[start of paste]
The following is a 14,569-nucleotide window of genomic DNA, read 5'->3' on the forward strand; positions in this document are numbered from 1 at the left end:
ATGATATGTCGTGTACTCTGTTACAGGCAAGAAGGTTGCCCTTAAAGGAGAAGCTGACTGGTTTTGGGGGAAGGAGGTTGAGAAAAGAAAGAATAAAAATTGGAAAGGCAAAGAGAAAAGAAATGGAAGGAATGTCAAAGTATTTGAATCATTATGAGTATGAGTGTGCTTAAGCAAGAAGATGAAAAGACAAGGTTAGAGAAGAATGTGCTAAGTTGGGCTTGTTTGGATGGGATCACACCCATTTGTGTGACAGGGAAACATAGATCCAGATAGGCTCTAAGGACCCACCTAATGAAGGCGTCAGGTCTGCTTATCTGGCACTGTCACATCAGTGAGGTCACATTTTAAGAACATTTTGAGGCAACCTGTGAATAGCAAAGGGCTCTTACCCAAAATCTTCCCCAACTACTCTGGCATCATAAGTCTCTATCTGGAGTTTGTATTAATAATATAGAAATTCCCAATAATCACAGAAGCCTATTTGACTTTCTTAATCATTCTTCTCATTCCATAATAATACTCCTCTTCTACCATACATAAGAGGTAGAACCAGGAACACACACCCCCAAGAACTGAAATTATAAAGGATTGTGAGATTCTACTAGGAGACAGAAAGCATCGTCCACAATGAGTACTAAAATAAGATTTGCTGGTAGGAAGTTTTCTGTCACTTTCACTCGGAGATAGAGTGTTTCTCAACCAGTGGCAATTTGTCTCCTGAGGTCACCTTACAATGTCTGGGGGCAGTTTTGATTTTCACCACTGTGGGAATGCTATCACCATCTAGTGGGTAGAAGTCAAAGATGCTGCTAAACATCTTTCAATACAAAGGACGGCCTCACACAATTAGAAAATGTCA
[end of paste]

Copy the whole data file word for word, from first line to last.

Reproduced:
The following is a 14,569-nucleotide window of genomic DNA, read 5'->3' on the forward strand; positions in this document are numbered from 1 at the left end:
ATGATATGTCGTGTACTCTGTTACAGGCAAGAAGGTTGCCCTTAAAGGAGAAGCTGACTGGTTTTGGGGGAAGGAGGTTGAGAAAAGAAAGAATAAAAATTGGAAAGGCAAAGAGAAAAGAAATGGAAGGAATGTCAAAGTATTTGAATCATTATGAGTATGAGTGTGCTTAAGCAAGAAGATGAAAAGACAAGGTTAGAGAAGAATGTGCTAAGTTGGGCTTGTTTGGATGGGATCACACCCATTTGTGTGACAGGGAAACATAGATCCAGATAGGCTCTAAGGACCCACCTAATGAAGGCGTCAGGTCTGCTTATCTGGCACTGTCACATCAGTGAGGTCACATTTTAAGAACATTTTGAGGCAACCTGTGAATAGCAAAGGGCTCTTACCCAAAATCTTCCCCAACTACTCTGGCATCATAAGTCTCTATCTGGAGTTTGTATTAATAATATAGAAATTCCCAATAATCACAGAAGCCTATTTGACTTTCTTAATCATTCTTCTCATTCCATAATAATACTCCTCTTCTACCATACATAAGAGGTAGAACCAGGAACACACACCCCCAAGAACTGAAATTATAAAGGATTGTGAGATTCTACTAGGAGACAGAAAGCATCGTCCACAATGAGTACTAAAATAAGATTTGCTGGTAGGAAGTTTTCTGTCACTTTCACTCGGAGATAGAGTGTTTCTCAACCAGTGGCAATTTGTCTCCTGAGGTCACCTTACAATGTCTGGGGGCAGTTTTGATTTTCACCACTGTGGGAATGCTATCACCATCTAGTGGGTAGAAGTCAAAGATGCTGCTAAACATCTTTCAATACAAAGGACGGCCTCACACAATTAGAAAATGTCA